Apparently it’s 2013 now. I’ve mostly been preoccupied with being a horse owner and so have only just managed to find a moment to notice that it’s 2013. I’m pretty sure I’m not the only one thinking “Twenty-THIRTEEN?! Surely the millennium only just happened?! How on earth did that get to be thirteen years ago?!”
This probably doesn’t paint me in the most intelligent light, but my thoughts continued:
“Woah … 13 years is more than 10 years … 10 years is a decade … so it’s more than a decade since the millennium. Woah!”
You might be tempted to point out that it’s been more than a decade since the millennium for a while, but you see, I’ve only just noticed.
So my decade-fixated brain wanted to consider what I did and who I was in 2003.
2003 was the beginning of the end of my childhood. I was 21. I’d finished my degree the year before and in the autumn I would begin my Masters. I had a job in retail, in a menswear chain, in a shop with so few customers the main challenges were thinking up things to do to make the day go by. Even on a Saturday you’d be stood wondering how long it would be before anyone came in. This was made more depressing because the salesmen were on commission. If no one comes in even the best salesman is going to struggle to make his money.
I was in the workforce, for the first time (aside from temping and cleaning holiday jobs), which was a bit of a shock to the system. It was a lonely job. Aside from 1 day each week I was the only female and I was “posh.”* Their word not mine. The day I left the manager said to me “When you started we didn’t talk to you because we didn’t know what to say to a posh bird.”
During 2003 I moved from my dysfunctional student household to a somewhat more functional post-graduate household. I moved from the no-customers, no-conversation, no-work job to work in a flagship department store and I began my Masters. It was a step towards growing up…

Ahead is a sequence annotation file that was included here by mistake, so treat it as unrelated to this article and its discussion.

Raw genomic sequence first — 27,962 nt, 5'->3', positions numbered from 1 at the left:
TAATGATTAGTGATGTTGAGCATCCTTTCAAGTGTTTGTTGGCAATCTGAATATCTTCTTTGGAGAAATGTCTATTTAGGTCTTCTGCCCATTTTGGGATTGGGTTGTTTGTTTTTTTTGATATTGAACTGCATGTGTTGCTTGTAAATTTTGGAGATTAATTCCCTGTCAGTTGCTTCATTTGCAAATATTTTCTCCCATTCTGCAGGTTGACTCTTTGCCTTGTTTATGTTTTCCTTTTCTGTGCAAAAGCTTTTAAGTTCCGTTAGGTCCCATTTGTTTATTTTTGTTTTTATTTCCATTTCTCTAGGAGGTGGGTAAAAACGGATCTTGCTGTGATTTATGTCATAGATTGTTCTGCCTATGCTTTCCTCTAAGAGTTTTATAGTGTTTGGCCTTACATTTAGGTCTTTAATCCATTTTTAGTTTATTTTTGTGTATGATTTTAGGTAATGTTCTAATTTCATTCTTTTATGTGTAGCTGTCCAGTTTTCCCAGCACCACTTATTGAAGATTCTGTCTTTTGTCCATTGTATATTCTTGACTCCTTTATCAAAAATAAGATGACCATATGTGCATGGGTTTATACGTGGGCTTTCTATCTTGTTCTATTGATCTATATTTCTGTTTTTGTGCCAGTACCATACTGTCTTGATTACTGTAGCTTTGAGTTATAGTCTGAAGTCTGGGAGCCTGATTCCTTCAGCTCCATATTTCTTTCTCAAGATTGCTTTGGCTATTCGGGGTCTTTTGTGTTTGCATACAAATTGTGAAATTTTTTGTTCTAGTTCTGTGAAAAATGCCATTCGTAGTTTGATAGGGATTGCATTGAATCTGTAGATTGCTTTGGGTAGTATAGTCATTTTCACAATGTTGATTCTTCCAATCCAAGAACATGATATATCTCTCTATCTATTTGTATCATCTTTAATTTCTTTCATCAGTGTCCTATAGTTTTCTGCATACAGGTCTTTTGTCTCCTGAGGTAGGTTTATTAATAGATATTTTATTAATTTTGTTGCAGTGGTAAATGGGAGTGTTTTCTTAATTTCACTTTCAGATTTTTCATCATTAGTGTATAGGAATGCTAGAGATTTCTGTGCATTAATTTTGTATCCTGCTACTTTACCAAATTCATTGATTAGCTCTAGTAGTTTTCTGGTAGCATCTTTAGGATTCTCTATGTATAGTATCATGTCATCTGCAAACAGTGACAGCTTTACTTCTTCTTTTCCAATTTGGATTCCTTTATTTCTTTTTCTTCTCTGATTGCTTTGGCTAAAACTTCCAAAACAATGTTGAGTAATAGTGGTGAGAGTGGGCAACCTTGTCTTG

But I had no hope.
I didn’t think about tomorrow with anything but fear.
I didn’t think about other people with anything but fear.
And I didn’t think about anything that scared me.
I acquired a boyfriend. Over twice my age, from a different nation/culture, ex-military special forces, built like the proverbial, he was not exactly boyfriend material. But, looking back, I think I was with him because I thought he could keep me safe. Under his enormous wing I wouldn’t have to face the fear. But it was probably fortunate that he stood me up on Christmas day, contributing to our breaking up in early 2004.
I thought I was worthless. But I had to hide that. I lived in constant fear that people would see the worthlessness and I felt slightly scornful if they didn’t.
I was functioning. Just.
I was all fear. It was my only motivator; my constant companion. All I could do was get through each day dodging the fear.
If you had told me that in 10 years I would have a loving husband, a home, a horse of my own, 2 cats and thought patterns that didn’t revolve around fear, ever, I would have laughed in your face so hard you would have seen the desperation.
If you had only told me that I would have riding lessons and a pet, I still wouldn’t have believed you. I didn’t believe there was anything good to live for. I didn’t believe anything good would ever come my way. I had no hope.
If I wrote a letter to my 21-year-old self I don’t think I’d be able to make her believe any of it. I wonder if anyone could have done. In some ways I believe I had to hit rock bottom to learn to change and to see that change was possible, but in other ways I wonder … 2003 was a few years away from rock bottom – could it have been preempted at that point?
What a difference a decade makes.
* I.e. had a southern accent and a degree.